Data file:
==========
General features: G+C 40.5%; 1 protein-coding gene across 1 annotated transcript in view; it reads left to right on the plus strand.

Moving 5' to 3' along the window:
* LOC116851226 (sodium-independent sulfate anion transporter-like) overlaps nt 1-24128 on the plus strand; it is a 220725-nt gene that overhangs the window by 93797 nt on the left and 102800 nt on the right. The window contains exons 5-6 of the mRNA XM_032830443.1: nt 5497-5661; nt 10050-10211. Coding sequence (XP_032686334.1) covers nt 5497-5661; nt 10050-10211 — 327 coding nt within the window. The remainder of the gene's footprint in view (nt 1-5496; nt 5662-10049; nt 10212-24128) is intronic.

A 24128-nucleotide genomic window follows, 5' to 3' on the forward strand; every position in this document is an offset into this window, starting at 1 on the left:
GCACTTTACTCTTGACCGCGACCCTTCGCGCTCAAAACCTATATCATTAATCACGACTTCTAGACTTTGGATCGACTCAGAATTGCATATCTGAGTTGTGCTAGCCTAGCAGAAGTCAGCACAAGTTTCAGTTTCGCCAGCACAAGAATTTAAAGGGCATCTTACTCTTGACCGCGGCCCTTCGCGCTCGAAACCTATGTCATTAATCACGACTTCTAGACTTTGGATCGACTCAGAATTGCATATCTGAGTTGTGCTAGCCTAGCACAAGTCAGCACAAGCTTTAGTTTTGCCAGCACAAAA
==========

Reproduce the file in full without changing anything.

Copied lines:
General features: G+C 40.5%; 1 protein-coding gene across 1 annotated transcript in view; it reads left to right on the plus strand.

Moving 5' to 3' along the window:
* LOC116851226 (sodium-independent sulfate anion transporter-like) overlaps nt 1-24128 on the plus strand; it is a 220725-nt gene that overhangs the window by 93797 nt on the left and 102800 nt on the right. The window contains exons 5-6 of the mRNA XM_032830443.1: nt 5497-5661; nt 10050-10211. Coding sequence (XP_032686334.1) covers nt 5497-5661; nt 10050-10211 — 327 coding nt within the window. The remainder of the gene's footprint in view (nt 1-5496; nt 5662-10049; nt 10212-24128) is intronic.

A 24128-nucleotide genomic window follows, 5' to 3' on the forward strand; every position in this document is an offset into this window, starting at 1 on the left:
GCACTTTACTCTTGACCGCGACCCTTCGCGCTCAAAACCTATATCATTAATCACGACTTCTAGACTTTGGATCGACTCAGAATTGCATATCTGAGTTGTGCTAGCCTAGCAGAAGTCAGCACAAGTTTCAGTTTCGCCAGCACAAGAATTTAAAGGGCATCTTACTCTTGACCGCGGCCCTTCGCGCTCGAAACCTATGTCATTAATCACGACTTCTAGACTTTGGATCGACTCAGAATTGCATATCTGAGTTGTGCTAGCCTAGCACAAGTCAGCACAAGCTTTAGTTTTGCCAGCACAAAA